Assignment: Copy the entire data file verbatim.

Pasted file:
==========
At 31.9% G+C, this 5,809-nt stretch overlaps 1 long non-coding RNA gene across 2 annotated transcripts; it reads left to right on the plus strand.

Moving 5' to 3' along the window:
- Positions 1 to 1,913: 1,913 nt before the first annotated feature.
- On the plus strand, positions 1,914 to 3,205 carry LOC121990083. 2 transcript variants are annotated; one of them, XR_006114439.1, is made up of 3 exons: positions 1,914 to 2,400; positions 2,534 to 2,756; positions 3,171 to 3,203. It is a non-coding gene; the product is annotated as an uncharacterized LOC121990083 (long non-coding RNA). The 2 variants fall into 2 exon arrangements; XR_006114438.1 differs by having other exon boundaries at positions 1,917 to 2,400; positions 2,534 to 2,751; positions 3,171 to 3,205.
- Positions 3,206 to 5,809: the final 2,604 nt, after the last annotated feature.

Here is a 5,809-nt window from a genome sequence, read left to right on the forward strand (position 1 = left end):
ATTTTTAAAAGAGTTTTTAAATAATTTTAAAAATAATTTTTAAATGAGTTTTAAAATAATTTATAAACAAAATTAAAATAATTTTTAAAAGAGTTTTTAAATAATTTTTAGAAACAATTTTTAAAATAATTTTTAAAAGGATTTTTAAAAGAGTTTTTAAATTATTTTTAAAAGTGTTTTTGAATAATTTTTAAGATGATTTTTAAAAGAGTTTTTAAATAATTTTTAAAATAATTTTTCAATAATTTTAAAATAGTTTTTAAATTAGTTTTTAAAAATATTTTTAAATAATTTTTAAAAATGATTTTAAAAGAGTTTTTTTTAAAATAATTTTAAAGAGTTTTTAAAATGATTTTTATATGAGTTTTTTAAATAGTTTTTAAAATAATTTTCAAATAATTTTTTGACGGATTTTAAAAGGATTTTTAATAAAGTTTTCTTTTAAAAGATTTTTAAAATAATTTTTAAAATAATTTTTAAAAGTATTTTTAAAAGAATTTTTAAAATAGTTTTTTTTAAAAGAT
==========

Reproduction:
At 31.9% G+C, this 5,809-nt stretch overlaps 1 long non-coding RNA gene across 2 annotated transcripts; it reads left to right on the plus strand.

Moving 5' to 3' along the window:
- Positions 1 to 1,913: 1,913 nt before the first annotated feature.
- On the plus strand, positions 1,914 to 3,205 carry LOC121990083. 2 transcript variants are annotated; one of them, XR_006114439.1, is made up of 3 exons: positions 1,914 to 2,400; positions 2,534 to 2,756; positions 3,171 to 3,203. It is a non-coding gene; the product is annotated as an uncharacterized LOC121990083 (long non-coding RNA). The 2 variants fall into 2 exon arrangements; XR_006114438.1 differs by having other exon boundaries at positions 1,917 to 2,400; positions 2,534 to 2,751; positions 3,171 to 3,205.
- Positions 3,206 to 5,809: the final 2,604 nt, after the last annotated feature.

Here is a 5,809-nt window from a genome sequence, read left to right on the forward strand (position 1 = left end):
ATTTTTAAAAGAGTTTTTAAATAATTTTAAAAATAATTTTTAAATGAGTTTTAAAATAATTTATAAACAAAATTAAAATAATTTTTAAAAGAGTTTTTAAATAATTTTTAGAAACAATTTTTAAAATAATTTTTAAAAGGATTTTTAAAAGAGTTTTTAAATTATTTTTAAAAGTGTTTTTGAATAATTTTTAAGATGATTTTTAAAAGAGTTTTTAAATAATTTTTAAAATAATTTTTCAATAATTTTAAAATAGTTTTTAAATTAGTTTTTAAAAATATTTTTAAATAATTTTTAAAAATGATTTTAAAAGAGTTTTTTTTAAAATAATTTTAAAGAGTTTTTAAAATGATTTTTATATGAGTTTTTTAAATAGTTTTTAAAATAATTTTCAAATAATTTTTTGACGGATTTTAAAAGGATTTTTAATAAAGTTTTCTTTTAAAAGATTTTTAAAATAATTTTTAAAATAATTTTTAAAAGTATTTTTAAAAGAATTTTTAAAATAGTTTTTTTTAAAAGAT